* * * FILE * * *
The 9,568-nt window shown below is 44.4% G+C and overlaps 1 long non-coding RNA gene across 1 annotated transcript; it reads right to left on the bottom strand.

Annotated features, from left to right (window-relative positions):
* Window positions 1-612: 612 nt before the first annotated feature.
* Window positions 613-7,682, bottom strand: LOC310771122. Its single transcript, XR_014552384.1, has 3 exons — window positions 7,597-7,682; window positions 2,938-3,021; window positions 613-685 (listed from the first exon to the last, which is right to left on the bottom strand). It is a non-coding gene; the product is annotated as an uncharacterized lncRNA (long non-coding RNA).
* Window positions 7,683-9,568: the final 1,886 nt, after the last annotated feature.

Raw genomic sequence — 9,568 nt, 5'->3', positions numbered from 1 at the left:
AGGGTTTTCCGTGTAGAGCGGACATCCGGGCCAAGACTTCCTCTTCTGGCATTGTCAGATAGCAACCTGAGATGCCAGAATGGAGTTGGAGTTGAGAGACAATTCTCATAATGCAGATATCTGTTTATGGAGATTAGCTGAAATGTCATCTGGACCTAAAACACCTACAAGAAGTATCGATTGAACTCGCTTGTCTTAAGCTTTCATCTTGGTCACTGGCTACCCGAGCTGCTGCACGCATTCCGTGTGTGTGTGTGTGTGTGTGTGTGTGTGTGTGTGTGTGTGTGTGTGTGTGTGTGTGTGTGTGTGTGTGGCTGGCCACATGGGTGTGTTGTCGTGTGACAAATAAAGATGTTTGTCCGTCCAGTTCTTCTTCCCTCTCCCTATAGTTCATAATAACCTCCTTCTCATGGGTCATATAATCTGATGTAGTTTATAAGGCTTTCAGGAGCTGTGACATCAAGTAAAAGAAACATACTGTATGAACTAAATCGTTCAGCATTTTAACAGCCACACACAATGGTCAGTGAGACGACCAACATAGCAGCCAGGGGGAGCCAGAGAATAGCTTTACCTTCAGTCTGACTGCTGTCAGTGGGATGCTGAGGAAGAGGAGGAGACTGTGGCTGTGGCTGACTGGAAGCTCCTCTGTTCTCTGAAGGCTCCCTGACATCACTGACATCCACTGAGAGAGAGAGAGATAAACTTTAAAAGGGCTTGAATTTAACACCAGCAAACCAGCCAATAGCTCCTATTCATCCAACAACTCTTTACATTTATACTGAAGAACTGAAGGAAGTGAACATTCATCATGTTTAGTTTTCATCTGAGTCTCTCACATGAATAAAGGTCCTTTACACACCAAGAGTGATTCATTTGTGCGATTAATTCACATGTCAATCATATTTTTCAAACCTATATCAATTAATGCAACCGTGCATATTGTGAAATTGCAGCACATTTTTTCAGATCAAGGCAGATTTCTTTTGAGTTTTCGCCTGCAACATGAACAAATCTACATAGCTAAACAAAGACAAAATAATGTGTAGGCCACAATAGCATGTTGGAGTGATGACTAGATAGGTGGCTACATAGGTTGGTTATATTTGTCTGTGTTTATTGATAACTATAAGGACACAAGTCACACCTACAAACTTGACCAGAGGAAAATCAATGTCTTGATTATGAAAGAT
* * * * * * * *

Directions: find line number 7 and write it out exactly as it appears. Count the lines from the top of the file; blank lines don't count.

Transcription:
AGGGTTTTCCGTGTAGAGCGGACATCCGGGCCAAGACTTCCTCTTCTGGCATTGTCAGATAGCAACCTGAGATGCCAGAATGGAGTTGGAGTTGAGAGACAATTCTCATAATGCAGATATCTGTTTATGGAGATTAGCTGAAATGTCATCTGGACCTAAAACACCTACAAGAAGTATCGATTGAACTCGCTTGTCTTAAGCTTTCATCTTGGTCACTGGCTACCCGAGCTGCTGCACGCATTCCGTGTGTGTGTGTGTGTGTGTGTGTGTGTGTGTGTGTGTGTGTGTGTGTGTGTGTGTGTGTGTGTGTGTGGCTGGCCACATGGGTGTGTTGTCGTGTGACAAATAAAGATGTTTGTCCGTCCAGTTCTTCTTCCCTCTCCCTATAGTTCATAATAACCTCCTTCTCATGGGTCATATAATCTGATGTAGTTTATAAGGCTTTCAGGAGCTGTGACATCAAGTAAAAGAAACATACTGTATGAACTAAATCGTTCAGCATTTTAACAGCCACACACAATGGTCAGTGAGACGACCAACATAGCAGCCAGGGGGAGCCAGAGAATAGCTTTACCTTCAGTCTGACTGCTGTCAGTGGGATGCTGAGGAAGAGGAGGAGACTGTGGCTGTGGCTGACTGGAAGCTCCTCTGTTCTCTGAAGGCTCCCTGACATCACTGACATCCACTGAGAGAGAGAGAGATAAACTTTAAAAGGGCTTGAATTTAACACCAGCAAACCAGCCAATAGCTCCTATTCATCCAACAACTCTTTACATTTATACTGAAGAACTGAAGGAAGTGAACATTCATCATGTTTAGTTTTCATCTGAGTCTCTCACATGAATAAAGGTCCTTTACACACCAAGAGTGATTCATTTGTGCGATTAATTCACATGTCAATCATATTTTTCAAACCTATATCAATTAATGCAACCGTGCATATTGTGAAATTGCAGCACATTTTTTCAGATCAAGGCAGATTTCTTTTGAGTTTTCGCCTGCAACATGAACAAATCTACATAGCTAAACAAAGACAAAATAATGTGTAGGCCACAATAGCATGTTGGAGTGATGACTAGATAGGTGGCTACATAGGTTGGTTATATTTGTCTGTGTTTATTGATAACTATAAGGACACAAGTCACACCTACAAACTTGACCAGAGGAAAATCAATGTCTTGATTATGAAAGAT